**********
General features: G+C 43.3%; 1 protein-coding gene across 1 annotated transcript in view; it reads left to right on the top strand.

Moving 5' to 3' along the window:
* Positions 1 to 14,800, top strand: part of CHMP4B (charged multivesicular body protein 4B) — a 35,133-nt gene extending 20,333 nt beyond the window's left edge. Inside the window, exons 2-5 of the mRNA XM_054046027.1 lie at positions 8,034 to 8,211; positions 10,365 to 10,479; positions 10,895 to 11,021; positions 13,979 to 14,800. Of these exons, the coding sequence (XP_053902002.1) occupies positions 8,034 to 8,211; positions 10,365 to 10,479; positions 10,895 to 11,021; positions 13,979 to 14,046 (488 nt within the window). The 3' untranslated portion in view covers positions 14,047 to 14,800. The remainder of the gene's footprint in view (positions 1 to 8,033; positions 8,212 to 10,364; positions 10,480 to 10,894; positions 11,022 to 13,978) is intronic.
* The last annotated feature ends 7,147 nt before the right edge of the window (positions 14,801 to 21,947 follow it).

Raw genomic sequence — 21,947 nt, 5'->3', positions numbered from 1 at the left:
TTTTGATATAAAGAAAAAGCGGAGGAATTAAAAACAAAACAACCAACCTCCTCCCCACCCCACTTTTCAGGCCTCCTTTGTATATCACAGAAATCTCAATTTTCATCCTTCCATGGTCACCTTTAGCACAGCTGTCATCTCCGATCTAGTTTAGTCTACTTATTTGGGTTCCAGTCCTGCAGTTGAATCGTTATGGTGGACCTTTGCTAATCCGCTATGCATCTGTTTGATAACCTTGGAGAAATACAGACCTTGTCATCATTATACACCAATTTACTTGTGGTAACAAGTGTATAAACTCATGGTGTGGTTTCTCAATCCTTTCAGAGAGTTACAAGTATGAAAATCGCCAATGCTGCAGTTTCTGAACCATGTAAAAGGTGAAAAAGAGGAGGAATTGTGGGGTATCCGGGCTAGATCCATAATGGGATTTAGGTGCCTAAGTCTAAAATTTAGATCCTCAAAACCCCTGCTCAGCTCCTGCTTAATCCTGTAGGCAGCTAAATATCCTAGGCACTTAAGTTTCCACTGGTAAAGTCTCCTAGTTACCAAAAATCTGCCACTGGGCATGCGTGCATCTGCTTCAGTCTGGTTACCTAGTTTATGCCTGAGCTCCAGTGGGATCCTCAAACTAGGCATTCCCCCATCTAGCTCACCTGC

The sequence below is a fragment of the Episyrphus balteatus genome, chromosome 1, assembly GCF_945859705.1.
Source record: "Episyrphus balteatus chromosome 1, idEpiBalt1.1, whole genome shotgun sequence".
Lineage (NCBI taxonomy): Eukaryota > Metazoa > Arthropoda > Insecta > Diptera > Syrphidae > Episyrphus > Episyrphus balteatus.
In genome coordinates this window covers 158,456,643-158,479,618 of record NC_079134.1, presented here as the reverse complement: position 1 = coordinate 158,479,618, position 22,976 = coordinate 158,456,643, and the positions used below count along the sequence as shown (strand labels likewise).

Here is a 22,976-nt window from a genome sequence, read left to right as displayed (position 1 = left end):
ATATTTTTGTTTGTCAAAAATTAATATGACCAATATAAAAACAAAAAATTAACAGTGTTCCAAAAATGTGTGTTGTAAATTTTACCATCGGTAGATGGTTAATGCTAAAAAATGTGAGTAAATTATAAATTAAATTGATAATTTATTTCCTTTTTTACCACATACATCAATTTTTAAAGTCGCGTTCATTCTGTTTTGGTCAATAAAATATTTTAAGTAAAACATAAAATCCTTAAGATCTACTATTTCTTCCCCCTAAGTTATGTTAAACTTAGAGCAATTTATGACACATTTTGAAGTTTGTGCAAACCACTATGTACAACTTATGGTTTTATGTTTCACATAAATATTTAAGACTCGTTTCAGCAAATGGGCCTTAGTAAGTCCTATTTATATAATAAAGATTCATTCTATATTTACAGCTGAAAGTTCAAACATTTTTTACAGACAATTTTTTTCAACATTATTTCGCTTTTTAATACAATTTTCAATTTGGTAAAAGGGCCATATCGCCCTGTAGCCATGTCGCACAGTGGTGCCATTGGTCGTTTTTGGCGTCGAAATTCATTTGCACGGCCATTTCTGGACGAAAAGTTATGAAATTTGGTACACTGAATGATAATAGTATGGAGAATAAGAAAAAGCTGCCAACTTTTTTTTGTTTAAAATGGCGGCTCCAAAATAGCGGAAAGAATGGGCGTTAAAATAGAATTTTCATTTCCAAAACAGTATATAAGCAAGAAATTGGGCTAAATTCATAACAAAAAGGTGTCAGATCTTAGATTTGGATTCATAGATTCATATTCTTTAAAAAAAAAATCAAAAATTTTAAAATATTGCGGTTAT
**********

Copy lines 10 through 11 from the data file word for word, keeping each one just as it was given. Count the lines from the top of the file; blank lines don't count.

In genome coordinates this window covers 158,456,643-158,479,618 of record NC_079134.1, presented here as the reverse complement: position 1 = coordinate 158,479,618, position 22,976 = coordinate 158,456,643, and the positions used below count along the sequence as shown (strand labels likewise).

Here is a 22,976-nt window from a genome sequence, read left to right as displayed (position 1 = left end):